Firefighters in Los Angeles are holding a vigil in honor of their colleagues who died in the collapse of New York's World Trade Center. As some people express sympathy, others are voicing anger over the terrorist attacks. Local leaders are urging calm, as life in the city begins to return to normal.
At a memorial site for firefighters who have lost their lives in the line of duty, firefighters from local departments are taking turns, standing silently two-by-two, in honor of their colleagues on the East Coast. The five-day vigil will continue until next Tuesday.
Captain Thomas Dutton of the Los Angeles County Fire Department speaks about those lost in the rescue effort, and their families. He says the images on television have been difficult to deal with. "All I can think of is that there are so many children out there without mothers and fathers right now," he said. "And I just wanted to go home and hug my children and tell them I love them, and my wife. It's been very hard, very hard for me."
Along with the voices of sympathy, there have been scattered incidents of vandalism against Islamic centers near Chicago, in Texas, and elsewhere around the country. The Islamic center in Los Angeles has received threatening phone calls.
One Los Angeles official appealed for calm and unity as the investigation continues into the terrorist incidents. Los Angeles county supervisor Yvonne Brathwaite-Burke says regardless of the identities of those responsible, religion and ethnicity have no place in the discussion. "I would say to some of those people who are hysterical and who want retribution, let's not blame the innocent," she said. "The people of Los Angeles are not the people who are responsible for any of the things that have happened. And let's not take it out on any individual."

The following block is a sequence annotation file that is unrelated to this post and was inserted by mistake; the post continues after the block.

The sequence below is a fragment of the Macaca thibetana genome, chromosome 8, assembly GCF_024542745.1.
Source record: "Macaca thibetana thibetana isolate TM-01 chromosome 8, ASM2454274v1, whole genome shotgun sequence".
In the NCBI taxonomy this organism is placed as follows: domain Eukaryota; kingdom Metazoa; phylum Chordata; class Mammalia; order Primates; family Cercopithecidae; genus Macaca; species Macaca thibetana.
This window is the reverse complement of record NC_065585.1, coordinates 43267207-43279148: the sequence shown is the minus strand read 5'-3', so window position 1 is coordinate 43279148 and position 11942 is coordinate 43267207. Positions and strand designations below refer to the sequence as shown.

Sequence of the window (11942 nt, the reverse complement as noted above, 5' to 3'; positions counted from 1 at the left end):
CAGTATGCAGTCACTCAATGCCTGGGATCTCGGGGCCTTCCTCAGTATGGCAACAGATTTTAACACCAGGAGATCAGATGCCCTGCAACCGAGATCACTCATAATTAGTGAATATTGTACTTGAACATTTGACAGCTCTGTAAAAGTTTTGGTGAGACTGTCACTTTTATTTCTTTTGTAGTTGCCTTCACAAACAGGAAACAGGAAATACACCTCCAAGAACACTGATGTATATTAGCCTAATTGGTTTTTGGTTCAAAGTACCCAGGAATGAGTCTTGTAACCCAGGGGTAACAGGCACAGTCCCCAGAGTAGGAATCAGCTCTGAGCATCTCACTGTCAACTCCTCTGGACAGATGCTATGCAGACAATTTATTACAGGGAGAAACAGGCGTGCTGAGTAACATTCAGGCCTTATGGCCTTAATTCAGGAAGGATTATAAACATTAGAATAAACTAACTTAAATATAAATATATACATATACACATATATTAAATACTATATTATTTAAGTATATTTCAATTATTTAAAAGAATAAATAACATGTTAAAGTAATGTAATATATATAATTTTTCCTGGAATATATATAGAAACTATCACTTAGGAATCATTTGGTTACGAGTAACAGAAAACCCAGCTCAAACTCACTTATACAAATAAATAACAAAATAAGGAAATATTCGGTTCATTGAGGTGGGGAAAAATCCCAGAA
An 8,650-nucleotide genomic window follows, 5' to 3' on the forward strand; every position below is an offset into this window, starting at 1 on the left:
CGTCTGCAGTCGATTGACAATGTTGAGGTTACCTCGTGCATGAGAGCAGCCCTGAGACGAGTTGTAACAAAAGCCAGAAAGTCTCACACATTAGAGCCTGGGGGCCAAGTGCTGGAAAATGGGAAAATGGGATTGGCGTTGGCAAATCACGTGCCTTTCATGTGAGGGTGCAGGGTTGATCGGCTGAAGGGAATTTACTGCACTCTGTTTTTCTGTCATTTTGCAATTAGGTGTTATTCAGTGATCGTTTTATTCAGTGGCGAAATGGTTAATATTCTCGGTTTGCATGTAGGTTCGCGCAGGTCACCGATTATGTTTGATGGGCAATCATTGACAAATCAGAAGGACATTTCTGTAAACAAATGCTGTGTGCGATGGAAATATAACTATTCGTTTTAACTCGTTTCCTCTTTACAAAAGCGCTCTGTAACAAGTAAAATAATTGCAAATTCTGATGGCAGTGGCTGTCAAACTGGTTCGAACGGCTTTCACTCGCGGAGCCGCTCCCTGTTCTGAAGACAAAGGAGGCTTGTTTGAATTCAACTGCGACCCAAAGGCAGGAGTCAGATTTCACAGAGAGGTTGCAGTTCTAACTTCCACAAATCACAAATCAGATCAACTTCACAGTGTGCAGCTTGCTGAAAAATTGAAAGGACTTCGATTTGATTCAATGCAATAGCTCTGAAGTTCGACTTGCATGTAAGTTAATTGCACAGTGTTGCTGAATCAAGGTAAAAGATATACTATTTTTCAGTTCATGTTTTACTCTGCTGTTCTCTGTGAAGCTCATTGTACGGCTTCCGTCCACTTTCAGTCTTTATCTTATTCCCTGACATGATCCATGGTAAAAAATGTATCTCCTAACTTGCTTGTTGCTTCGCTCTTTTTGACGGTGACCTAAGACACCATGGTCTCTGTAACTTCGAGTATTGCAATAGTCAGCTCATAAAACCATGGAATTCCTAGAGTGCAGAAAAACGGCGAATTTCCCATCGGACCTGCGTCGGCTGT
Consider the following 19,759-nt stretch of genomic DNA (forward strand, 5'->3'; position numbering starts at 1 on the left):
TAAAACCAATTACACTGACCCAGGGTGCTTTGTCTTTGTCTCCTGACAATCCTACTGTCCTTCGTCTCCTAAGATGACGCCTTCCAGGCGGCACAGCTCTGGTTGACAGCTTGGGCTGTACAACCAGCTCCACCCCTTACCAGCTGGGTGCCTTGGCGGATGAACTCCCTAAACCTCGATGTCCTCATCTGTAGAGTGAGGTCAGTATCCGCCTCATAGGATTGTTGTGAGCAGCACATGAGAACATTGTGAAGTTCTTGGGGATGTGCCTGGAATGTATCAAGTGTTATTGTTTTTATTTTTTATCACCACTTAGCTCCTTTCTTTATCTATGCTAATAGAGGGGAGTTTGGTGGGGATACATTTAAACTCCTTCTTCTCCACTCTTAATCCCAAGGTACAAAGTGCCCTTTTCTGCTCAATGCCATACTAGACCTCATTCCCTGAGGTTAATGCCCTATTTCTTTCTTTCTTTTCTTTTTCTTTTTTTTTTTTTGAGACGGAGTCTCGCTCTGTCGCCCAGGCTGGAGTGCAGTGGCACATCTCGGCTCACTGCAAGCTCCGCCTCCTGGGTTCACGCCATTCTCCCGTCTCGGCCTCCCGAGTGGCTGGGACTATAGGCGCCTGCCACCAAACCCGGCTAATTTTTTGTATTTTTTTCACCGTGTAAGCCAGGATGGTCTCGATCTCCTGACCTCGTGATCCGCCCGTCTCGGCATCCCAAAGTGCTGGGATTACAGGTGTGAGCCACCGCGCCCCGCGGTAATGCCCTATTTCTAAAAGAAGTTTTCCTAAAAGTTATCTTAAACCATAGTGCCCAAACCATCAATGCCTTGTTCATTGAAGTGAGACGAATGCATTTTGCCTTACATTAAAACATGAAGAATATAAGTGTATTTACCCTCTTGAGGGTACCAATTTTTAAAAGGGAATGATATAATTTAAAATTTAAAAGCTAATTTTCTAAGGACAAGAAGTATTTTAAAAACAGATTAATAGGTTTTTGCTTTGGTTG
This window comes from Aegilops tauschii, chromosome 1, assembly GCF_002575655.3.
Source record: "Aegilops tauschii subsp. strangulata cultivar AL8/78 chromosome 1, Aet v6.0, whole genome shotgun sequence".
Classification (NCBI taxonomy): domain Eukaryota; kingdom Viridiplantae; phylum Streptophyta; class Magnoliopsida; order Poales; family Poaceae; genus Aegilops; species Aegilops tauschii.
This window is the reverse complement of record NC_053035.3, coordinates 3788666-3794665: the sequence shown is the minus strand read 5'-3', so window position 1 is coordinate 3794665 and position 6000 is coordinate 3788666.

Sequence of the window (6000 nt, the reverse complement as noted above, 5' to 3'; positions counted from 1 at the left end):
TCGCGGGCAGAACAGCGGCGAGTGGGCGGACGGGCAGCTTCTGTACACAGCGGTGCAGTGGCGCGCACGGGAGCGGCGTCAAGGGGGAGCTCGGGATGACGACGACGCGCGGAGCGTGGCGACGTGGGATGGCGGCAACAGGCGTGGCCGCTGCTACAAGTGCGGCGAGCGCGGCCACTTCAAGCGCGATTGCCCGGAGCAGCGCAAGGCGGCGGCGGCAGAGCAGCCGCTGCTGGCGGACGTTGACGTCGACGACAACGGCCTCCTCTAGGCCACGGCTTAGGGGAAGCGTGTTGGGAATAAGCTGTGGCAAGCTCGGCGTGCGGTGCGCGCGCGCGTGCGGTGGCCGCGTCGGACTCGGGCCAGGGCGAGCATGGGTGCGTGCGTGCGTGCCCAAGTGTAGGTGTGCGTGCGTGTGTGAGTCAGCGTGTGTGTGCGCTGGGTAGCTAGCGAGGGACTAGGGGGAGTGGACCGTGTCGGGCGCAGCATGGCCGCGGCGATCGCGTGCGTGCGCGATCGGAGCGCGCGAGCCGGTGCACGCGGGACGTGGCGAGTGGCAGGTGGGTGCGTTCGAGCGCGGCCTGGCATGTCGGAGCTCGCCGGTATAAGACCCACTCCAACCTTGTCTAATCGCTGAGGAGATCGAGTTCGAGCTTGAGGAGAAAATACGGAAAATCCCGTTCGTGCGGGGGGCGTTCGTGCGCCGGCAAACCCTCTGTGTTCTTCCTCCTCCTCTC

The official had praise for Los Angeles police, who are providing special protection for Arab-Americans and Islamic community centers.
Air traffic in the United States was grounded on Tuesday in the wake of the terrorist attacks. On Thursday, many airports reopened to limited traffic, and Los Angeles residents who had been stranded far from home began returning.
Jane Thompson was on an Alitalia flight from Rome to Los Angeles, which was diverted on Tuesday to Calgary, Canada. Thursday, she arrived back in Los Angeles. She said the events of the past week have not frightened her or her husband, or made them reluctant to travel by air in the future. "This is not going to keep us down," she said. "This is not going to keep us from traveling and enjoying the world. We just have to have better security measures, that's all."
People on the West Coast are expressing a range of emotions over the terrorist attacks, including anger. But the overriding emotion may be sympathy for the victims. Prayer vigils continue at Los Angeles houses of worship, in schools and community centers. And here, as throughout the United States, people are waiting in line for hours at blood donation centers, hoping to help in a tangible way with the East Coast rescue effort.